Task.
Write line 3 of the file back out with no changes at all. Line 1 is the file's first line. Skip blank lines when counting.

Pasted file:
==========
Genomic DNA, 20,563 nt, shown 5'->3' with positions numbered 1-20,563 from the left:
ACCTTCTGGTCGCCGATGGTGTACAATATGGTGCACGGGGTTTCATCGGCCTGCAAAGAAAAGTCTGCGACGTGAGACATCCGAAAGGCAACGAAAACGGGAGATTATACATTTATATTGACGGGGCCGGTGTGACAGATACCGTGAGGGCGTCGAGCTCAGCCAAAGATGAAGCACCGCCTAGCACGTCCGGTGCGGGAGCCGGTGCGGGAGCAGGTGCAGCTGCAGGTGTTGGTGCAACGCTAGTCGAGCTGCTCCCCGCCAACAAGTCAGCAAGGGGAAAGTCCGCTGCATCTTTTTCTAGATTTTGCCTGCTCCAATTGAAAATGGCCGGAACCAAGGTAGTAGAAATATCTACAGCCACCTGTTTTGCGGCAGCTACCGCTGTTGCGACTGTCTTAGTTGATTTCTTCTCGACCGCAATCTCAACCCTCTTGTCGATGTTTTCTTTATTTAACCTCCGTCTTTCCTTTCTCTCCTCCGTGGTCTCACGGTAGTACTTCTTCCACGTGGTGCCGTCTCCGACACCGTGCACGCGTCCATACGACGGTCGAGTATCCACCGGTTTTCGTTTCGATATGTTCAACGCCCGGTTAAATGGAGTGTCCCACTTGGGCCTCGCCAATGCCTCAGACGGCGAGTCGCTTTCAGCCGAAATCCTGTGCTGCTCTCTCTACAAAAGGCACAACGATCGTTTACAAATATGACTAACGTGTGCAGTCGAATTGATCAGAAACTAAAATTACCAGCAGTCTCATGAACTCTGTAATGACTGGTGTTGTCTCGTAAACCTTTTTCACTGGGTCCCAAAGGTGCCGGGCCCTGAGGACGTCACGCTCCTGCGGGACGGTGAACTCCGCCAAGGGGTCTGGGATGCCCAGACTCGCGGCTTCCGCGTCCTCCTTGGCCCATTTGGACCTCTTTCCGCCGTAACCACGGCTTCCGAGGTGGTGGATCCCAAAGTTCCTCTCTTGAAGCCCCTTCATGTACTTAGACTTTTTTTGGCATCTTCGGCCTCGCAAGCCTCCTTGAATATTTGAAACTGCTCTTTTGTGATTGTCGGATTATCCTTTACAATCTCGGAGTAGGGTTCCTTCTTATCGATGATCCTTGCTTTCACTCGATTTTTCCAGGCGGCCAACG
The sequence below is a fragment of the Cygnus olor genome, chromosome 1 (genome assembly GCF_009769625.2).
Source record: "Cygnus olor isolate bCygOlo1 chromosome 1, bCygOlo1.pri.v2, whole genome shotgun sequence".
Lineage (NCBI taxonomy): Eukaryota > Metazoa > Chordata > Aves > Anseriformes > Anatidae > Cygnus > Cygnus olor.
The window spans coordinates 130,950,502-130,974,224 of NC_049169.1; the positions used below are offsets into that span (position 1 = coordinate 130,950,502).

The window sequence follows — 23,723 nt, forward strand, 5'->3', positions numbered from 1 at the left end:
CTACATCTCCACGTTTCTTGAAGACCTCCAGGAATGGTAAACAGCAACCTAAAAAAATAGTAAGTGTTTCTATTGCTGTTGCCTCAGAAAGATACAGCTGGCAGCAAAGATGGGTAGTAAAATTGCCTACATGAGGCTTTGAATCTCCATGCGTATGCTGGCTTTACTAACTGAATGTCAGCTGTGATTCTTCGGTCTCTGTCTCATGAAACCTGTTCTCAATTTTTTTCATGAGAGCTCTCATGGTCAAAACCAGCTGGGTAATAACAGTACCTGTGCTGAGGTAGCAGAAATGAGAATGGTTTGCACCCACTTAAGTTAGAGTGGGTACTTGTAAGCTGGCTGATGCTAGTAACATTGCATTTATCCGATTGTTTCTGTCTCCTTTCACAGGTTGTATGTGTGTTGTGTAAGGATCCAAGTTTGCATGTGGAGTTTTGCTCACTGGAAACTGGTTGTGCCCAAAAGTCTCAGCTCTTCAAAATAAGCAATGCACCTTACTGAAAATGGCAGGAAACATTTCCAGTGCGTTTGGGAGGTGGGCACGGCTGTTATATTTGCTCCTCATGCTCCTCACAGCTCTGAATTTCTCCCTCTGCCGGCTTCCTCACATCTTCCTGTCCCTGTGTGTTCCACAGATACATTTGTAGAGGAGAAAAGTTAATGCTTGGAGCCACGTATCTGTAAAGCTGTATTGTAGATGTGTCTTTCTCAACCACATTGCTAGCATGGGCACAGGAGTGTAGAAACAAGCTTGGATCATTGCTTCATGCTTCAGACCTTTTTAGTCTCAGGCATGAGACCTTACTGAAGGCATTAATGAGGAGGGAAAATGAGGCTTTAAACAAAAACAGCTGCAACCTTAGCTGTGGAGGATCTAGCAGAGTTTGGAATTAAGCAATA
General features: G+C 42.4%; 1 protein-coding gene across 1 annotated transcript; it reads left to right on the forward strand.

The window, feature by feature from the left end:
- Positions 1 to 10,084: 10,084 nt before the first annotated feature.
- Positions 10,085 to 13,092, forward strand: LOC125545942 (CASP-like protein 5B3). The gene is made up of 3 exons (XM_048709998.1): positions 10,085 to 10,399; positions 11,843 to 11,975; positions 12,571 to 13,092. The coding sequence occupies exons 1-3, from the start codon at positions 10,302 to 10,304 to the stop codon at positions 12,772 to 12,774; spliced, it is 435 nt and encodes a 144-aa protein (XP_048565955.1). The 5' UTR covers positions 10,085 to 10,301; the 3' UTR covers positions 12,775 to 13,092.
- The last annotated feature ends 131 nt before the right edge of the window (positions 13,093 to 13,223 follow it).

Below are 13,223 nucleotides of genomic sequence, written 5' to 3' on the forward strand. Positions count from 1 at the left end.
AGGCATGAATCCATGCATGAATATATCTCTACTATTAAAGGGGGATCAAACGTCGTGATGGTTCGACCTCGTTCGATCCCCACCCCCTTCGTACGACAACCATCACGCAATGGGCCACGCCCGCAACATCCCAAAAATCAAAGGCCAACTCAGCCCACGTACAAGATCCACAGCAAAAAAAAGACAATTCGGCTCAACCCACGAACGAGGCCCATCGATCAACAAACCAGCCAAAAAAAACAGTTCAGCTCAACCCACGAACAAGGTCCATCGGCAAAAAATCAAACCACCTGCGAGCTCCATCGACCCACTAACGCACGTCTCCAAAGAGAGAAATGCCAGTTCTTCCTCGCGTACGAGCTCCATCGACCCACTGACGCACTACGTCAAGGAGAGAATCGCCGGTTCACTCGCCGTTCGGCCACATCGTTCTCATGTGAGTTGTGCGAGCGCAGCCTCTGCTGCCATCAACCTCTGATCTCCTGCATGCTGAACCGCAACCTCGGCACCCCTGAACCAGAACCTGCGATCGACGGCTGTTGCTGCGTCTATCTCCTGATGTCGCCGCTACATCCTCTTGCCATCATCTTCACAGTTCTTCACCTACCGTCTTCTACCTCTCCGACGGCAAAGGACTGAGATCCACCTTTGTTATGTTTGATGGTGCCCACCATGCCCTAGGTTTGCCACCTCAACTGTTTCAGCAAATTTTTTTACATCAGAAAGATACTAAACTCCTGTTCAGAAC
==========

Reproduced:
The sequence below is a fragment of the Cygnus olor genome, chromosome 1 (genome assembly GCF_009769625.2).